This seems to say to me that a Zoo::Zoo is an Animal, a Camel or a Lama - I would have thought the Zoo is more like a container of Animals, rather than an actual beastie?
Re: Creating Common Constructor
by exussum0 (Vicar) on Jul 10, 2003 at 15:52 UTC
    Use the factory pattern in your Zoo object. It will create objects on your set of animal's behalf.

    Don't create a method for each count. If you can ID each object created in a generic fashion, then you can use a hash/map to keep track. Then when you want to know the counts, just feed it to a function taht can also figure out the ID w/o instanciation.

Re: Creating Common Constructor
by DeadPoet (Scribe) on Jul 10, 2003 at 16:08 UTC

    After looking into broquaint idea of using a Class Factory, which I really like, I have transformed the code into the "readmore" listing below. However, I am still in search of any suggestions on how to improve.

    Your thoughts, comments, and suggestions are more than welcomed

    DeadPoet

      Still some things here that don't make sense from a OO perspective.

      Like you said previously, a Zoo has Animals, an Animal is not a Zoo. Therefore, Animals shouldn't really be a subclass of Zoo.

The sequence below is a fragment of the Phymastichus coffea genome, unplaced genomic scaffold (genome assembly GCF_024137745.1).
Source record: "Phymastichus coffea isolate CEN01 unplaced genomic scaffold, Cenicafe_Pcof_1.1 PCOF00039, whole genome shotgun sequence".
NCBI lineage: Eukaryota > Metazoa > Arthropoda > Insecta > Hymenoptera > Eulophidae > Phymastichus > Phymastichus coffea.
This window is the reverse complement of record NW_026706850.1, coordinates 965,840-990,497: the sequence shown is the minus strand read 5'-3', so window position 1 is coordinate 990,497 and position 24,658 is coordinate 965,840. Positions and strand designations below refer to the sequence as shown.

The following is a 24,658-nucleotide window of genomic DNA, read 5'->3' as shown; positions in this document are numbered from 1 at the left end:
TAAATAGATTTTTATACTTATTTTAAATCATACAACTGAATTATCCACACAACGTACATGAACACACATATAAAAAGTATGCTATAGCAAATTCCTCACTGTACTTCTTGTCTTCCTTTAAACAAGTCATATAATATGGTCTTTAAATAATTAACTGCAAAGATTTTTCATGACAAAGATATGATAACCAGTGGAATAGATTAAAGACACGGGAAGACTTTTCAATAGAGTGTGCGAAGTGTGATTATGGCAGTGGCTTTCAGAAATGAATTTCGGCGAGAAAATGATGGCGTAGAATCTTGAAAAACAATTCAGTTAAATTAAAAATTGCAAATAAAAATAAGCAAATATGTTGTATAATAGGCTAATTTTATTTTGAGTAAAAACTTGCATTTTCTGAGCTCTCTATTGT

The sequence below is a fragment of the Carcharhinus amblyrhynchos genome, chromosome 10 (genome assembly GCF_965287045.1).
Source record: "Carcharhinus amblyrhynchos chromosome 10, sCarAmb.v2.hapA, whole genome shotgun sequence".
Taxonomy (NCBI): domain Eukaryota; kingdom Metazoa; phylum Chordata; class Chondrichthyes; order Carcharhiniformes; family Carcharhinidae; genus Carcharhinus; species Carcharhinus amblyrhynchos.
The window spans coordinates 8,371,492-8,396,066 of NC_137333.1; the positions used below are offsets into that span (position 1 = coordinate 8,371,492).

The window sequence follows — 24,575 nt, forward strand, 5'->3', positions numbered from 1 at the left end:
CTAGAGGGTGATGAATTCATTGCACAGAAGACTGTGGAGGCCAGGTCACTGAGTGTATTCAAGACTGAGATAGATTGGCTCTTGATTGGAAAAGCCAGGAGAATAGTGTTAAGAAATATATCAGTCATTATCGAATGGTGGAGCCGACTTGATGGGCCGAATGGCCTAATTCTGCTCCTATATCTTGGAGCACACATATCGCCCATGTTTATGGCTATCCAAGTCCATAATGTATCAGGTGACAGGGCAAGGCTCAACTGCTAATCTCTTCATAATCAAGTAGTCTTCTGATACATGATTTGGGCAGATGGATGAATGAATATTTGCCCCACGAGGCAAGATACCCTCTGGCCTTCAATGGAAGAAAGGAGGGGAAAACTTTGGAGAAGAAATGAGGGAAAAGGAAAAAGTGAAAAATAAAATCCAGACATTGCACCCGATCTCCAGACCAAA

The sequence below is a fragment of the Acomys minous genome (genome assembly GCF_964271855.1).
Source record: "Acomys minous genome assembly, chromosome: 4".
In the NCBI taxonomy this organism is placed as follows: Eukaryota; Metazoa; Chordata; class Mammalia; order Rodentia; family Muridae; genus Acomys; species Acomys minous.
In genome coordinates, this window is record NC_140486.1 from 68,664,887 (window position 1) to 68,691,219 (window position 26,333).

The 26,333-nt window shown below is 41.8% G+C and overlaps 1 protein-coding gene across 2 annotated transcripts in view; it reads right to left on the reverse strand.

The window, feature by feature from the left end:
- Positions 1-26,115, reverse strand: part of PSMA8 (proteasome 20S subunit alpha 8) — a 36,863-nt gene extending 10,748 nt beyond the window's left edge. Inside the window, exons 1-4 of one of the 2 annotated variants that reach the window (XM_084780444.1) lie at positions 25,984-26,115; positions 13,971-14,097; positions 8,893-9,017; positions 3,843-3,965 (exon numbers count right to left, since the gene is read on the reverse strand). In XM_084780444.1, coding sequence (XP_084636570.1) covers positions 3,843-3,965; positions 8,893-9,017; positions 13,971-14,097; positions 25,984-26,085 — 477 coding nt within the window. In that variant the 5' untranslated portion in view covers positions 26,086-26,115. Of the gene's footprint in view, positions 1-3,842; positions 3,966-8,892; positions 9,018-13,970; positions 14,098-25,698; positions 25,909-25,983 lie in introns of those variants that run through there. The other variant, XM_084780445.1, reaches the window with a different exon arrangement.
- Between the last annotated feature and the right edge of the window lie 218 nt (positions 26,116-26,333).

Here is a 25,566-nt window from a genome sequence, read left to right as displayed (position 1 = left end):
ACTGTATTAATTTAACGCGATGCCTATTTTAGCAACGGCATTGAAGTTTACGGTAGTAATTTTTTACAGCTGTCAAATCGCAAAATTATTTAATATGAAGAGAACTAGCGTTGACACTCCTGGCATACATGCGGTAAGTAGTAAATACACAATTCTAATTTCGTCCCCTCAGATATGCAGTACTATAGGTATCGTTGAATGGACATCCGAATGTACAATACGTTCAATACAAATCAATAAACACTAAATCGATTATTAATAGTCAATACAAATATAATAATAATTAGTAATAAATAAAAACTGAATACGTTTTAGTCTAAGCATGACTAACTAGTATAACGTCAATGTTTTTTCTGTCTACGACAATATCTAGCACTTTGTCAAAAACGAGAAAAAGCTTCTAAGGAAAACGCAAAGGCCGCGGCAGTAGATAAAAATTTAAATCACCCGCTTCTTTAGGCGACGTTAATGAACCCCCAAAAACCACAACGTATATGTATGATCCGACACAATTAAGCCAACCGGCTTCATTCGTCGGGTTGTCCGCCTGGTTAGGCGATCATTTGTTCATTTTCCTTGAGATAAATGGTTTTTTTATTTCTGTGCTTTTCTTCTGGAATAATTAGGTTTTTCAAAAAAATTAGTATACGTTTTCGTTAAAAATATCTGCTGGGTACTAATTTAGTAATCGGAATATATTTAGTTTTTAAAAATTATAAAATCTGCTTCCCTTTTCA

Your implementation still hard codes the animal types into the Zoo class. If you want to add a new type of animal, there are a lot of changes to make.
      Instead, the count methods should be members of the Animal subclasses. Zoo should have an array of objects of type Animal, and be able to get the count for each one.

      Here's my ideal design:

        jmanning2k, I am interested in your design thoughts, as well may be others, please post additional information. One other aspect that is not illustrated here but will be in my final post is the implementation of persistence by way of Storable.


        Additional Information:

        ** The Zoo object will act as a mapper object to all other created object and will be persistent (Storable) thus maintaining its state (knowledge) of all Animals.

        ** The Animal objects will be persistent thus maintaining their state.

        ** The Zoo object when loaded must be able to re-animate (load) all previously known Animals.

        Questions:

        ** How does this additional information change or affect your design?

        DeadPoet

Re: Creating Common Constructor
by smalhotra (Scribe) on Jul 10, 2003 at 16:25 UTC
    Try subclassing with something like this:

    package Zoo::Animal; ## it's a hashref! my $count = {}; sub new { ## get the first argument, could be a blessed object or a package na +me my $type = shift; ## get the package name my $class = ref $type || $type; my $self = bless {} $class; ## get the name of the animal my ($animal) = $class =~ /^Zoo::Animal::(.+)$/; $count->{$animal}++; return $self->_init(@_); ## call the animal's init method and retur +n what it returns } ## does nothing in package Zoo::Animal sub _init {} #### package Zoo::Animal::Camel ## no sub new sub _init { $self = shift; ### blah blah blah $self->{title} = "Programming Perl"; return $self; } ... # will call Zoo::Animal::new() then Zoo::Animal::Camel::_init() my $camel = Zoo::Animal::Camel->new();
    -hth
    Sidharth.

    $will->code for @food or $$;

Re: Creating Common Constructor
by Flame (Deacon) on Jul 10, 2003 at 16:27 UTC

    Inheritance is another way to go.